Contemporary Christian and country seem to be kindred spirits. Many country artists do gospel albums, or a Christian artist will try their hand at country a la Kim Hill. However, Tanya Tucker decided to take a different musical detour: She made two rock albums. In 1978, she released TNT - a collection of early rock and roll songs by artists like Elvis, Buddy Holly and Chuck Berry.

The album did pretty well, reaching No. 2 on the Billboard Country charts in 1978. Tucker continued rockin' out with 1979's Tear Me Apart. Though rock music seemed very fitting for her voice, she returned to country music and had a string of hits in the '80s and '90s with songs such as "It's A Little Too Late," "Some Kind of Trouble," and "Find Out What's Happenin'." Though still a country artist today, she's incorporated a rocker's high energy and attitude that comes with rock music into a winning formula.

 

Amy Grant: Contemporary Christian artist, pop star, country artist...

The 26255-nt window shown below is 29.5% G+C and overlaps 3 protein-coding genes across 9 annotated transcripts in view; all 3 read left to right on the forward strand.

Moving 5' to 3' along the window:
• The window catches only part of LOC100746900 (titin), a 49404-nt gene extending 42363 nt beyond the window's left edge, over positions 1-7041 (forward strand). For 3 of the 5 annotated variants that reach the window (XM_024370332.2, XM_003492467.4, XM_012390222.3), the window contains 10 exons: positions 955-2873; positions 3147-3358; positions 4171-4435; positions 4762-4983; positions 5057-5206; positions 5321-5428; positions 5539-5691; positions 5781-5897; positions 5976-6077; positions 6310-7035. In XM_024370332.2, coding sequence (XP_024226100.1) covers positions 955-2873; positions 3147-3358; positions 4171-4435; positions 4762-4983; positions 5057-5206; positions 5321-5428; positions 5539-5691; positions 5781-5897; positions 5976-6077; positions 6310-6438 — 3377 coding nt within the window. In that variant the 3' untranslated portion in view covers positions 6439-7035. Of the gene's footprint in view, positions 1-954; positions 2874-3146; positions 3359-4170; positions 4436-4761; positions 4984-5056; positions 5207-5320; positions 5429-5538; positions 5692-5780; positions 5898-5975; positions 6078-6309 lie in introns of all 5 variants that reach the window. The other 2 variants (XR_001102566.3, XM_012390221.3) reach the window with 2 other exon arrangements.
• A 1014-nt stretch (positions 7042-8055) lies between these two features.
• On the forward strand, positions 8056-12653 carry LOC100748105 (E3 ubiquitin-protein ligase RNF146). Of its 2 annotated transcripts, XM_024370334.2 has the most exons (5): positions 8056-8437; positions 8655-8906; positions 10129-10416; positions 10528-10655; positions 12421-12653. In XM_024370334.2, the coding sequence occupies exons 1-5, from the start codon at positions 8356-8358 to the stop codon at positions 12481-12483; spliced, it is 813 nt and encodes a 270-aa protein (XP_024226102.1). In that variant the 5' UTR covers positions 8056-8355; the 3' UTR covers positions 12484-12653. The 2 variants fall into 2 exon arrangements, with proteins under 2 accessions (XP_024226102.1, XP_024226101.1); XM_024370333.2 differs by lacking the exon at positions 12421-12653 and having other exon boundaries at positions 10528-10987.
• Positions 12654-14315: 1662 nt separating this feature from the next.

Once upon a time, Contemporary Christian artist Amy Grant was a well-loved artist within her own genre. She released such classics as 1982's Age to Age, 1984's Straight Ahead and 1988's groundbreaking Lead Me On. Without a doubt, she dominated Contemporary Christian music in the '80s.

That all started to change around 1985, with the release of Unguarded, which stylistically took a more pop/rock approach. It was a major hit, garnering such crossover airplay with songs such as "Everywhere I Go," "Find a Way" (which got MTV airplay), and "Wise Up." The album also contained her first self-penned love song, "I Love You," dedicated to then-husband Gary Chapman.

Next Grant was asked to perform a duet with Peter Cetera (formerly of Chicago), 1986's "The Next Time I Fall," a big pop and adult-contemporary hit. She continued venturing into the pop realm with her '90s releases Heart In Motion, House of Love and Behind the Eyes. Of course, some fans weren't too pleased and thought she was becoming "too worldly," as some would say.